The WSU Planetarium features a digital fulldome projection system. During a sky tour, audiences interact with the projected sky and the docent to learn about astronomy. The dome is a 24 foot diameter plastic-laminated glass-fiber dome. It was finished and installed in Sloan Hall in March, 1962. In 1968 the projector was upgraded to the Spitz A3-P. In 2014, an interim spheric mirror digital projection system was added, upgraded to 4k resolution in summer 2016. It is used for WSU astronomy classes, school groups, other groups, and evening public shows. If you have a group of ten or more, you can arrange a free, one-hour sky tour during business hours. We find it especially easy to schedule in the 11 a.m. hour. Please email Dr. Michael Allen at
mlfa(at)wsu.edu to arrange.
$5 public shows
Feb 23 & 25 “Cosmic Fireworks”
March 23 & 25 “Strange Universe”
April 6, 7, 8 “Solar System Sensation”
April 20, 22 “Dr. Who’s Cosmos”
April 27 & 29 “Drifters in the Dark: Voyager 1 and 2”
See below for details
Tickets at the door are $5 (cash or check, no credit). Children 6 and under free. Scroll down for detailed directions to the WSU Planetarium, 231 Sloan Hall.
Space-bending. Time-bending. Mind-bending.
Friday, March 23, 7:00 p.m. and Sunday, March 25, 5:00 p.m.
The universe is full of the amazing, the odd, and the quirky. Join us under the starry dome for a tour of the weird and wonderful oddities in the universe. From black holes to pulsars, galaxies to planets, there’s a lot to make you say, “Huh?”
Sweeping vistas and floaty flybys of our fellow solar system planets.
Extra Mom’s Weekend Shows!
Friday, April 6, 7:00 p.m. and Saturday, April 7, 1:00 p.m. and 2:30 p.m. and Sunday April 8, 5:00 p.m.
We’ll tour the crazy alien geography of the moon, Mercury, Venus, earth, and Mars. Then we’ll wheel on through the rest of the solar system from sunspots to the Kuiper belt. Immerse yourself in the star theater for a 3d fantasia of planets.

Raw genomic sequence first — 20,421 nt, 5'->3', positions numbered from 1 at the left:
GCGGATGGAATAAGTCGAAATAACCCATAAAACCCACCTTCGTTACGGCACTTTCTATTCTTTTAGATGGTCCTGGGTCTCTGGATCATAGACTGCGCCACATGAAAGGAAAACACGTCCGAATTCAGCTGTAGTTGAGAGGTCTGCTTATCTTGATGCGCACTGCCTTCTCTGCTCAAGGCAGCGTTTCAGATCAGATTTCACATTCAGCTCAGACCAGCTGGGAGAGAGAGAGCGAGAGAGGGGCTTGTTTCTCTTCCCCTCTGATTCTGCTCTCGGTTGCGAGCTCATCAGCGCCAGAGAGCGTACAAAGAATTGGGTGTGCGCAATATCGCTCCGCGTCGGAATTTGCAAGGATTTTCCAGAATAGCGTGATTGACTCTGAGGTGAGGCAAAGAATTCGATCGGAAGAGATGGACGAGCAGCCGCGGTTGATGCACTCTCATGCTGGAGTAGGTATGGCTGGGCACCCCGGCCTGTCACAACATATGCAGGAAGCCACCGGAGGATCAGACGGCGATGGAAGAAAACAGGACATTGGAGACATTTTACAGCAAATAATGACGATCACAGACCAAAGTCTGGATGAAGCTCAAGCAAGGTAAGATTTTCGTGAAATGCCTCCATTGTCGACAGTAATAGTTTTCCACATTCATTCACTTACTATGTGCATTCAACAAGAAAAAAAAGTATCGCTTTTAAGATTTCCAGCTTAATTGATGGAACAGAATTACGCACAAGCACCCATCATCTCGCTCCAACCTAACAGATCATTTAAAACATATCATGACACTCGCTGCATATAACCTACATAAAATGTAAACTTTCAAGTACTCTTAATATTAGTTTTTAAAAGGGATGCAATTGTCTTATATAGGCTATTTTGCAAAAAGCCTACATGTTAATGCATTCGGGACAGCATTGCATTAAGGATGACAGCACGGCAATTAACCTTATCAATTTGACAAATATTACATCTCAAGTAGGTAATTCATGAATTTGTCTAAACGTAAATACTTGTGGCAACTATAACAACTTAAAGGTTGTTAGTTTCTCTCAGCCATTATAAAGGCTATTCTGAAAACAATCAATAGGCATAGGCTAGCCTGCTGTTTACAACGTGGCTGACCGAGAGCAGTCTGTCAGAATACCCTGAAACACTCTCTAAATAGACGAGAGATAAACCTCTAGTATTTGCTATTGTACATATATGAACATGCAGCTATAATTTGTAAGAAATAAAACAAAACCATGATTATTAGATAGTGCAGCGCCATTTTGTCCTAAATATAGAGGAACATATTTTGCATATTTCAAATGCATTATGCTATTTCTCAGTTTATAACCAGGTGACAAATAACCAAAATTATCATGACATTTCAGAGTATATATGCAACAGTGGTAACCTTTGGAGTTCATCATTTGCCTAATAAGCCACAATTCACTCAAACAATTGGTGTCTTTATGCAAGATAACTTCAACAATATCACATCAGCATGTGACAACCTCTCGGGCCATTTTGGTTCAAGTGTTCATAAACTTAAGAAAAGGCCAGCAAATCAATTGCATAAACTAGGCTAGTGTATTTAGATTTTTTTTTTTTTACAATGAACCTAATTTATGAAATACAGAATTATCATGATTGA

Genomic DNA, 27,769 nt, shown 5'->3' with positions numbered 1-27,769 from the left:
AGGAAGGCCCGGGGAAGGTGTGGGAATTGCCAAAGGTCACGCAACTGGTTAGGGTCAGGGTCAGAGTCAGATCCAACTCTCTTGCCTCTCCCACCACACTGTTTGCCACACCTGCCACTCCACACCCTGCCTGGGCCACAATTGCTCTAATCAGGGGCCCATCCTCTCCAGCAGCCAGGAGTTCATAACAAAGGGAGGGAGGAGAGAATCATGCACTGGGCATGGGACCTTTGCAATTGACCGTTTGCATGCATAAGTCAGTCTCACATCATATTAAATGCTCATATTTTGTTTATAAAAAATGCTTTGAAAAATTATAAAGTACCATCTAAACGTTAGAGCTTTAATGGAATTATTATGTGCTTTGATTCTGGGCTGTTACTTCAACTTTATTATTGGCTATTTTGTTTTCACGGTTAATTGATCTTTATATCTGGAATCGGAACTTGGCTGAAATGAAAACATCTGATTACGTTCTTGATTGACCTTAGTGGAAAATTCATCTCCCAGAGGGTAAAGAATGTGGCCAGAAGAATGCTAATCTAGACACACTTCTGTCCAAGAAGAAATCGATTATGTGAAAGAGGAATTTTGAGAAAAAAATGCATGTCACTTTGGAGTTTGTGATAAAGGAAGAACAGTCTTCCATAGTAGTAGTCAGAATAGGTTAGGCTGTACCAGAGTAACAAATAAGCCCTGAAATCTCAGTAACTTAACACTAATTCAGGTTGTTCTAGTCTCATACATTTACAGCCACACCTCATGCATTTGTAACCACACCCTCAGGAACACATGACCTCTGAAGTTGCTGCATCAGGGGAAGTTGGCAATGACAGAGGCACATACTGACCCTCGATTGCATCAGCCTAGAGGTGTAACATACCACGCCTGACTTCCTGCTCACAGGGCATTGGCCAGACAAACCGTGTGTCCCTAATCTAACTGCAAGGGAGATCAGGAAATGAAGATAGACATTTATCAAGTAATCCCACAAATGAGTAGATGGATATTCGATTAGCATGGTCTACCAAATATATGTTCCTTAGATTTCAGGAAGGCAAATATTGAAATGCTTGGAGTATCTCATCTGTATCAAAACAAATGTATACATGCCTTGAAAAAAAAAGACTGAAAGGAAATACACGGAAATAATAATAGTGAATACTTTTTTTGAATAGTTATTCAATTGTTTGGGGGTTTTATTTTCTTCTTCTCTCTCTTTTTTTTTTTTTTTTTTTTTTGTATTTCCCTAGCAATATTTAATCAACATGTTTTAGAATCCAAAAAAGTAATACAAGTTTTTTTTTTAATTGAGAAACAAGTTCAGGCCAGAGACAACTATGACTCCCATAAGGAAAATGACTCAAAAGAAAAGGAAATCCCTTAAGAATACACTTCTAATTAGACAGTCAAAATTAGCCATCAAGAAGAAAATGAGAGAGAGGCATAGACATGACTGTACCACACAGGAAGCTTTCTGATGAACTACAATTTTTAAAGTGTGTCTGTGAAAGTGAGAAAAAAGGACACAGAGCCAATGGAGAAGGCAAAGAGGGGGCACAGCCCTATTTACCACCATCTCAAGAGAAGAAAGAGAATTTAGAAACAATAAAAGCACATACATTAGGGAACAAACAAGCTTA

Materialize at the WSU Planetarium for a Time Lord’s view of the universe.
Friday, April 20, 7:00 p.m. and Sunday, April 22, 5:00 p.m.
Dr. Who is a BBC television serial that began in 1964 and continues today. “The Doctor” travels the spacetime continuum, spreading British sensibility through the Galaxy. But is time travel possible? Can a police box be bigger on the inside than on the outside? Is tea really better than coffee?
Find out at the WSU Planetarium.
Launched in 1977, this pair of spacecraft continue, outward bound from the solar system.
Friday, April 27, 7:00 p.m. and Sunday April 29, 5:00 p.m.
Their “grand tour” included Jupiter, Saturn, Uranus, and Neptune, and the pictures they took dazzled a generation and expanded our knowledge of the solar system. Now 141 and 116 astronomical units from the sun, respectively, Voyager 1 and 2 continue on into the Oort Cloud and into interstellar space. They are our pioneers. They are our messengers to the stars.
Directions from Stadium & Main: Turn up Stadium, immediate left at Nevada, immediate left at Washington, turn right on Spokane Street. (“Green” and “Yellow” spots are legal to park in after-hours. Otherwise, please arrange a temporary permit.) The pedestrian bridge is the most convenient entry; come across the bridge, come in the building, then turn right. Twenty paces later, turn left and head down the hall to Sloan 231.
We are excited that our series of informative and entertaining shows for the general public, inaugurated in Spring, 2014, have proven very popular. In Summer, 2014, we installed a spheric-mirror digital projection system to operate alongside the legacy Spitz star ball to enable a whole new layer of flexibility in the star theater. Funds from ticket sales maintain and improve our surround sound and full dome visual systems, and guarantee an offering of even more spectacular public events in the future. The WSU Foundation will be happy to assist you if you wish to accelerate the upgrades with a financial gift (donate to “astronomy development fund”).
- Day time groups ($0)
- Evening public shows ($5)
- Corporate facility rental (inquire, 335-4994)